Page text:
Back in the early 1980s I thought I'd combine my interests in minor league baseball and vintage baseball cards by assembling a collection of the Obak cigarette cards that were distributed on the West Coast in 1909, 1910 and 1911.I didn't realize it then, but those cards are so much rarer than most of the contemporary T206 cards from "Back East" that putting together complete sets of the Obak could take decades to accomplish -- and that's if a guy had more money than God to buy the cards when they became available.At about the time I started my Obak collection I also started researching the players who appeared in the sets. Over the course of several long Wisconsin winters I pored over microfilms of The Sporting News and The Sporting Life from the period several years before to several years after the Obak cards circulated, making prodigious notes on 3x5 file cards for each player in the set.I gave up trying to collect the T212s (that's the catalog number Jefferson Burdick assigned the three sets in the pioneering American Card Catalog in 1939), long ago, and have since sold off all my Obaks, one-by-one, first on eBay, then on the Net 54 baseball card forum. As I was selling each card, I included interesting tidbits about each player from my notes. The bidders seemed to like learning a little bit about these guys on the cards, so I thought I'd now begin sharing their stories here. Please excuse the lo-res nature of the card pictures; they were scanned for my auctions many years ago.
Known variously in his playing days as "Henry" or "Harry," Scharnweber was a light-hitting shortstop. He was born in Iowa in 1882 and spent his early years as a professional ballplayer around the Midwest.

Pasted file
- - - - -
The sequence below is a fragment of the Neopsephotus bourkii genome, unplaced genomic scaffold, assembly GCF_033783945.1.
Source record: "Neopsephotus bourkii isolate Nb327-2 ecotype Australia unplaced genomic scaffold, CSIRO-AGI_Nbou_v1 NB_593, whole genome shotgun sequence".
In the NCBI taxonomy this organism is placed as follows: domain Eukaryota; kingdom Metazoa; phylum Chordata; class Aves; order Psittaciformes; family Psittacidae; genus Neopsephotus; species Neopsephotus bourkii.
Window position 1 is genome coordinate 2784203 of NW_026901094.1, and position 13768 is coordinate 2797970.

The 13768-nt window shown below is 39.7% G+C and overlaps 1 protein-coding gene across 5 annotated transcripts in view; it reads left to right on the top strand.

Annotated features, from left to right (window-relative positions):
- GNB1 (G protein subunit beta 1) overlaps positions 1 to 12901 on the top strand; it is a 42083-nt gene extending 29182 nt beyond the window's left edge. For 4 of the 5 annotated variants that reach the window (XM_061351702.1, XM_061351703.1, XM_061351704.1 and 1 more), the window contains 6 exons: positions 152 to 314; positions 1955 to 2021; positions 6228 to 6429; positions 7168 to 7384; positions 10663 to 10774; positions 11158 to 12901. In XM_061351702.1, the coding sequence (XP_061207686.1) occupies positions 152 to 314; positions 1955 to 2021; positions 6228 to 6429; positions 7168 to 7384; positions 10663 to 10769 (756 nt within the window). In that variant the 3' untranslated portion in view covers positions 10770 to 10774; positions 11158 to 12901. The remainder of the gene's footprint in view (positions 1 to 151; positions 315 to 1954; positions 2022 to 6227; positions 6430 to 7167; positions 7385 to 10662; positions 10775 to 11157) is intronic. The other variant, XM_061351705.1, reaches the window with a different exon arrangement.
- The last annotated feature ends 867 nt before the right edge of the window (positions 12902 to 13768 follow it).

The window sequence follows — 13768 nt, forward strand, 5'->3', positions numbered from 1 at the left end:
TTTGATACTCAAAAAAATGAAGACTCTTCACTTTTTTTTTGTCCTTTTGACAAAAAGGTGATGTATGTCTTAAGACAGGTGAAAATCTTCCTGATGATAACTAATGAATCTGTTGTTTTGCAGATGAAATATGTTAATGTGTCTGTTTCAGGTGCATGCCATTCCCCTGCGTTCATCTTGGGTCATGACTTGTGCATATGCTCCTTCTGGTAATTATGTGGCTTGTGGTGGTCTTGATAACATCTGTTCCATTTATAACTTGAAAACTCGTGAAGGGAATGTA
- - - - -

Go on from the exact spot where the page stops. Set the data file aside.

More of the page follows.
He debuted in the Three-I (Illinois-Indiana-Iowa) League in 1902, playing for both Bloomington and Rockford at the Class B level. When he hit only .179 for the year, he was sent down to Class D Grand Forks for 1903 and Waterloo for 1904 (the team carried the unlikely nickname of the Microbes).
Scharnweber returned to the Three-I League for 1905, and spent the next four seasons with Springfield, including managing the team in 1907 at the age of only 25 (they finished third). In 1909 he moved out West to the Vancouver Beavers of the Northwestern League, also a Class B circuit. He played with Vancouver for six seasons -- remarkable consistency for the minor leagues in that era. He man aged the team in 1914 and won the NWL pennant. The team finished fourth in 1915 under Scharnweber.
His whereabouts from 1916-1919 are unrecorded. In 1920 he joined the newly formed South Dakota League as manager of the Mitchell Kernels, and at the age of 38 played some shortstop and hit .295. The Kernels won the pennant that year, and also in 1921 and 1922 with Scharnweber at the helm. One of Scharnweber's prize players in 1920 was future Hall of Famer Jim Bottomley, playing in his first pro season. The league folded in mid-1923.
Scharnweber must have hung around the Mitchell, S.D., area after his playing days, because that's listed as his locale on the U.S. Patent (#2,088,753) he was granted in 1937 for an automotive air cooling apparatus!